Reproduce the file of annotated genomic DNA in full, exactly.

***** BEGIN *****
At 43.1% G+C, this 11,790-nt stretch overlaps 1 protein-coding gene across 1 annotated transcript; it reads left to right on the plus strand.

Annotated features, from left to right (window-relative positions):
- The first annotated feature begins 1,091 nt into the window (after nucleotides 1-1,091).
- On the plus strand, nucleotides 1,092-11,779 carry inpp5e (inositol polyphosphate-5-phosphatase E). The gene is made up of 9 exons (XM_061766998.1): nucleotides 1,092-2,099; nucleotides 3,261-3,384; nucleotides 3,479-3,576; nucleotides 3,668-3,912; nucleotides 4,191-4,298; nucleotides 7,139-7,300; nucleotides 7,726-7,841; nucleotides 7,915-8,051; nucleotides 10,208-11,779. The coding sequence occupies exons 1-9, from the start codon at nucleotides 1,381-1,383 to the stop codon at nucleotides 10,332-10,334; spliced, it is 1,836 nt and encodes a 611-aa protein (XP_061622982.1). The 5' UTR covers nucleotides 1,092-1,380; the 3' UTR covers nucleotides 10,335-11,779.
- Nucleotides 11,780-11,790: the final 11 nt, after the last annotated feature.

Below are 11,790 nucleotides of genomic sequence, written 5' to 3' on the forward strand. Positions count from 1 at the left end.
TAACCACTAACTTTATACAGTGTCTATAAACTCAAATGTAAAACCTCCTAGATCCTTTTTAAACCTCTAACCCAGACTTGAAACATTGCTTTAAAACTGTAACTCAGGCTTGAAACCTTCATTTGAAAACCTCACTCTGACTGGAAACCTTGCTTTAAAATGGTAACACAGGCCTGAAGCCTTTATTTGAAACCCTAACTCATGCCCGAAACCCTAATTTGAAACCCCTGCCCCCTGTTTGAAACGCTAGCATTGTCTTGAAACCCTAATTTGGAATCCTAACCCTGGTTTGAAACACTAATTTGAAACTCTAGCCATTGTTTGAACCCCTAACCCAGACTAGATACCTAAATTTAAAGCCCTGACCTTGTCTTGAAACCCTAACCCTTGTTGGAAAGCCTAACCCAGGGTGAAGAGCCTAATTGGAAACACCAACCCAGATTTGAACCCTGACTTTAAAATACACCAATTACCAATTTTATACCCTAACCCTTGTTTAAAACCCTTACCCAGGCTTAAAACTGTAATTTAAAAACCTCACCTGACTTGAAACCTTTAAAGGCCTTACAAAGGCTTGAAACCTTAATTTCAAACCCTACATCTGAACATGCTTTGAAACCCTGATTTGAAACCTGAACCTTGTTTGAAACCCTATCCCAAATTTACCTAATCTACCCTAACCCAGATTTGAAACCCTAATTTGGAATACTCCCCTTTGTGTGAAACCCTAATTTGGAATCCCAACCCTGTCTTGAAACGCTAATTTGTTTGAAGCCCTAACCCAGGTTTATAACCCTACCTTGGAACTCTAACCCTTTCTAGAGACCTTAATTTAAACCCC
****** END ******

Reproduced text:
At 43.1% G+C, this 11,790-nt stretch overlaps 1 protein-coding gene across 1 annotated transcript; it reads left to right on the plus strand.

Annotated features, from left to right (window-relative positions):
- The first annotated feature begins 1,091 nt into the window (after nucleotides 1-1,091).
- On the plus strand, nucleotides 1,092-11,779 carry inpp5e (inositol polyphosphate-5-phosphatase E). The gene is made up of 9 exons (XM_061766998.1): nucleotides 1,092-2,099; nucleotides 3,261-3,384; nucleotides 3,479-3,576; nucleotides 3,668-3,912; nucleotides 4,191-4,298; nucleotides 7,139-7,300; nucleotides 7,726-7,841; nucleotides 7,915-8,051; nucleotides 10,208-11,779. The coding sequence occupies exons 1-9, from the start codon at nucleotides 1,381-1,383 to the stop codon at nucleotides 10,332-10,334; spliced, it is 1,836 nt and encodes a 611-aa protein (XP_061622982.1). The 5' UTR covers nucleotides 1,092-1,380; the 3' UTR covers nucleotides 10,335-11,779.
- Nucleotides 11,780-11,790: the final 11 nt, after the last annotated feature.

Below are 11,790 nucleotides of genomic sequence, written 5' to 3' on the forward strand. Positions count from 1 at the left end.
TAACCACTAACTTTATACAGTGTCTATAAACTCAAATGTAAAACCTCCTAGATCCTTTTTAAACCTCTAACCCAGACTTGAAACATTGCTTTAAAACTGTAACTCAGGCTTGAAACCTTCATTTGAAAACCTCACTCTGACTGGAAACCTTGCTTTAAAATGGTAACACAGGCCTGAAGCCTTTATTTGAAACCCTAACTCATGCCCGAAACCCTAATTTGAAACCCCTGCCCCCTGTTTGAAACGCTAGCATTGTCTTGAAACCCTAATTTGGAATCCTAACCCTGGTTTGAAACACTAATTTGAAACTCTAGCCATTGTTTGAACCCCTAACCCAGACTAGATACCTAAATTTAAAGCCCTGACCTTGTCTTGAAACCCTAACCCTTGTTGGAAAGCCTAACCCAGGGTGAAGAGCCTAATTGGAAACACCAACCCAGATTTGAACCCTGACTTTAAAATACACCAATTACCAATTTTATACCCTAACCCTTGTTTAAAACCCTTACCCAGGCTTAAAACTGTAATTTAAAAACCTCACCTGACTTGAAACCTTTAAAGGCCTTACAAAGGCTTGAAACCTTAATTTCAAACCCTACATCTGAACATGCTTTGAAACCCTGATTTGAAACCTGAACCTTGTTTGAAACCCTATCCCAAATTTACCTAATCTACCCTAACCCAGATTTGAAACCCTAATTTGGAATACTCCCCTTTGTGTGAAACCCTAATTTGGAATCCCAACCCTGTCTTGAAACGCTAATTTGTTTGAAGCCCTAACCCAGGTTTATAACCCTACCTTGGAACTCTAACCCTTTCTAGAGACCTTAATTTAAACCCC